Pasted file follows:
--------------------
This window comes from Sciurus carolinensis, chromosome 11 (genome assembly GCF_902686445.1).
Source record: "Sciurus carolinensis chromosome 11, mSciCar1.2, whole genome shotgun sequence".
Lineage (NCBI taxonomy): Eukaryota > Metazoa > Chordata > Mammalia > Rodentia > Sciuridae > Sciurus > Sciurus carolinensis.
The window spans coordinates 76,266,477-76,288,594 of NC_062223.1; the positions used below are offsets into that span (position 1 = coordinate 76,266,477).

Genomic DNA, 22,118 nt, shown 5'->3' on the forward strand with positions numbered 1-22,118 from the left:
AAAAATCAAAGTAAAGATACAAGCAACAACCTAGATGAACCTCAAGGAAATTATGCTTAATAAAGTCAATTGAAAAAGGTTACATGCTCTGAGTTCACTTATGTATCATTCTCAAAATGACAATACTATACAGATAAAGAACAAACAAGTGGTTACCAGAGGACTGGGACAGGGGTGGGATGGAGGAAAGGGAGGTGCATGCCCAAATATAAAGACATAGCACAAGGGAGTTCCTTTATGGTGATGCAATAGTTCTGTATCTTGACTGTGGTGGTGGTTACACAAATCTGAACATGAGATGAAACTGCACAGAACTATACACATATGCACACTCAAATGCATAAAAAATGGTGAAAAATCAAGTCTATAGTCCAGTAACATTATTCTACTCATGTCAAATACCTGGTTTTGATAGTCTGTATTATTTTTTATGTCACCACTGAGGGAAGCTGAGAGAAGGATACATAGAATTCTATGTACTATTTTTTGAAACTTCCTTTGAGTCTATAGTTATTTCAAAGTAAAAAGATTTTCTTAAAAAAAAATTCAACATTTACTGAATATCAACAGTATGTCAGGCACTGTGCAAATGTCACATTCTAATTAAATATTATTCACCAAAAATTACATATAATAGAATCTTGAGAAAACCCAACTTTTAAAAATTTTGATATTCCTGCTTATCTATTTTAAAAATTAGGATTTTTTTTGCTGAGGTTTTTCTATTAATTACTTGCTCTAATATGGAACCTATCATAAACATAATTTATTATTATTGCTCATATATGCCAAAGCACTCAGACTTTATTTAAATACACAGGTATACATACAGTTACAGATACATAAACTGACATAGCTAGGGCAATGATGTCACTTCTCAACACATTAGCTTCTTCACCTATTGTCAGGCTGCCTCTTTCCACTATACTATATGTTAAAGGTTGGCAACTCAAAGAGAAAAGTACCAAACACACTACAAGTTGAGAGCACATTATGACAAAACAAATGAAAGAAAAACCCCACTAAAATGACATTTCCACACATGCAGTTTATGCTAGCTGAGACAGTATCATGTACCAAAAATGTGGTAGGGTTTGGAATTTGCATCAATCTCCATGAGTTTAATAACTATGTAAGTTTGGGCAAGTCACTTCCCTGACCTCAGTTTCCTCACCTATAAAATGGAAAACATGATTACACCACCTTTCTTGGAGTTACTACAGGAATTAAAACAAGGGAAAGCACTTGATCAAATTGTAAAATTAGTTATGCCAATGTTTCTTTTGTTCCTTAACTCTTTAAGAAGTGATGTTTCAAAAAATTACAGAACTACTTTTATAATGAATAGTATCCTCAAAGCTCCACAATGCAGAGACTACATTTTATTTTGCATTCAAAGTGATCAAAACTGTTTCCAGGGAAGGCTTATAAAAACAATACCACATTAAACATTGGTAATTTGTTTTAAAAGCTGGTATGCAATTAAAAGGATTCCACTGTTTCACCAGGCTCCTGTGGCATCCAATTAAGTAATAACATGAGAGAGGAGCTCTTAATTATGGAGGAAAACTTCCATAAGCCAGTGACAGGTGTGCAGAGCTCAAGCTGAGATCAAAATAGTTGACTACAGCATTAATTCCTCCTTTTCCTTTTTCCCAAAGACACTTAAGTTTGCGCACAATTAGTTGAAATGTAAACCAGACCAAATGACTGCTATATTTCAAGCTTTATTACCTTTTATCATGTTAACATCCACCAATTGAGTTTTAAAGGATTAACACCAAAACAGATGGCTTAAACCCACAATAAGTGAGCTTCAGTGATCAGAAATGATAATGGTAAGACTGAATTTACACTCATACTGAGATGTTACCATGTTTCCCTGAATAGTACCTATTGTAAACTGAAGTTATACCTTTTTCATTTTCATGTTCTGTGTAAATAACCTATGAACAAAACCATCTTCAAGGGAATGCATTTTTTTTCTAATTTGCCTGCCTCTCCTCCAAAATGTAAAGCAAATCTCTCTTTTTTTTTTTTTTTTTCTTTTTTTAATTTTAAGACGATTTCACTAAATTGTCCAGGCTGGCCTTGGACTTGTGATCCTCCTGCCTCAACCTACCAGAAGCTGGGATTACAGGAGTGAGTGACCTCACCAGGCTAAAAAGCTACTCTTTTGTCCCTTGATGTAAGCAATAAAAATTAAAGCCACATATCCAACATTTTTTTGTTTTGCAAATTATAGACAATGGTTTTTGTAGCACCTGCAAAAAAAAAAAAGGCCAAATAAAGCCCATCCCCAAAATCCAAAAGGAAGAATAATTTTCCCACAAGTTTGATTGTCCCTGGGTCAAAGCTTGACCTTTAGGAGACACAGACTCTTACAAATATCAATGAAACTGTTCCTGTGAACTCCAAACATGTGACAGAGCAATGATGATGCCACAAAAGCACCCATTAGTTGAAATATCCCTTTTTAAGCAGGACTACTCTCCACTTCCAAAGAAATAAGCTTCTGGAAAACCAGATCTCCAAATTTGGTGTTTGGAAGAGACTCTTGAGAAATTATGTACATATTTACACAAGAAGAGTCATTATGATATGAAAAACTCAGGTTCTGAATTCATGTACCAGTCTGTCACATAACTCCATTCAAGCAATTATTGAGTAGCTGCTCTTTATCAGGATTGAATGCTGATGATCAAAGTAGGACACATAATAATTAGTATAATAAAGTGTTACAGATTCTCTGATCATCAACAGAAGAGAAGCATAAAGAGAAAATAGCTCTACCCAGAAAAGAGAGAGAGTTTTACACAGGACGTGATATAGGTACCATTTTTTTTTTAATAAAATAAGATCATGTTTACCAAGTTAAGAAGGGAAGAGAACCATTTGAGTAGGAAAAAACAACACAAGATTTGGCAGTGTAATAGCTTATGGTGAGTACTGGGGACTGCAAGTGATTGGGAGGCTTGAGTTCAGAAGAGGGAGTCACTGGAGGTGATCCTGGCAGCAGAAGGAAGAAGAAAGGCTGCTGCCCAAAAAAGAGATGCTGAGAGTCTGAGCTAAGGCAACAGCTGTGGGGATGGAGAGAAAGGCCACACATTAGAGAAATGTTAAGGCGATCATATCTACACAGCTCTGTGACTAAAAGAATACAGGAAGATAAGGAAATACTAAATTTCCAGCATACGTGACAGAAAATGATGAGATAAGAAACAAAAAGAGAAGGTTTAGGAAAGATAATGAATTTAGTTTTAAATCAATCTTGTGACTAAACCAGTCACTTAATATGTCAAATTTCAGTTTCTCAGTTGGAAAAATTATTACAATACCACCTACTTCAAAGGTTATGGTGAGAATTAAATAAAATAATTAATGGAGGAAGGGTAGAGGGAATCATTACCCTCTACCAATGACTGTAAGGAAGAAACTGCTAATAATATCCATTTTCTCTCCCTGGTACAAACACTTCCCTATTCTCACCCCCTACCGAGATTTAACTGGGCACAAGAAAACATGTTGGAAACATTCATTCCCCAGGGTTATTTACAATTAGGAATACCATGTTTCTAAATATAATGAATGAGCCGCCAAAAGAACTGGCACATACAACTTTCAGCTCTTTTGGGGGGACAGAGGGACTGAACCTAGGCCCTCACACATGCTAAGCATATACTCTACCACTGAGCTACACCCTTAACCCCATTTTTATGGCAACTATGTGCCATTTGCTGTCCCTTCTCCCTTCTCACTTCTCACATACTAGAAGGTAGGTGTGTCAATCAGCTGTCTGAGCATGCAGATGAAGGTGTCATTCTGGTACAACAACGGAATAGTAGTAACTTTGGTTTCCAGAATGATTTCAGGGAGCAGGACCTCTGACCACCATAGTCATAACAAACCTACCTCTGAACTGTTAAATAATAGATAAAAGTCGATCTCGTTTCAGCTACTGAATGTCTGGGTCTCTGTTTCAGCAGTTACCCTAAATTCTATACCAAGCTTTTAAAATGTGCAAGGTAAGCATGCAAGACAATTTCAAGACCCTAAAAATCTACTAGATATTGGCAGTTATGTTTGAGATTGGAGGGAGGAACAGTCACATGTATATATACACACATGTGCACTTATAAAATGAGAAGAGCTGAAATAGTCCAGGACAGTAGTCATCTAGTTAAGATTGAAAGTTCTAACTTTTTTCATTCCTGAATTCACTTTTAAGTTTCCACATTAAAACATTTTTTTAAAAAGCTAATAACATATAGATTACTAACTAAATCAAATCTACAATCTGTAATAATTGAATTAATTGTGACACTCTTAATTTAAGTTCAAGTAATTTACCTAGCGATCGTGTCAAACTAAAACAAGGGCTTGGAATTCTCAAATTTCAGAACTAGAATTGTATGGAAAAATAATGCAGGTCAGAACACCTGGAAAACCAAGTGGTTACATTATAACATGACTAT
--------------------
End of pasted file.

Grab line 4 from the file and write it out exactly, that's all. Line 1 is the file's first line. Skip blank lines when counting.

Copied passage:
The window spans coordinates 76,266,477-76,288,594 of NC_062223.1; the positions used below are offsets into that span (position 1 = coordinate 76,266,477).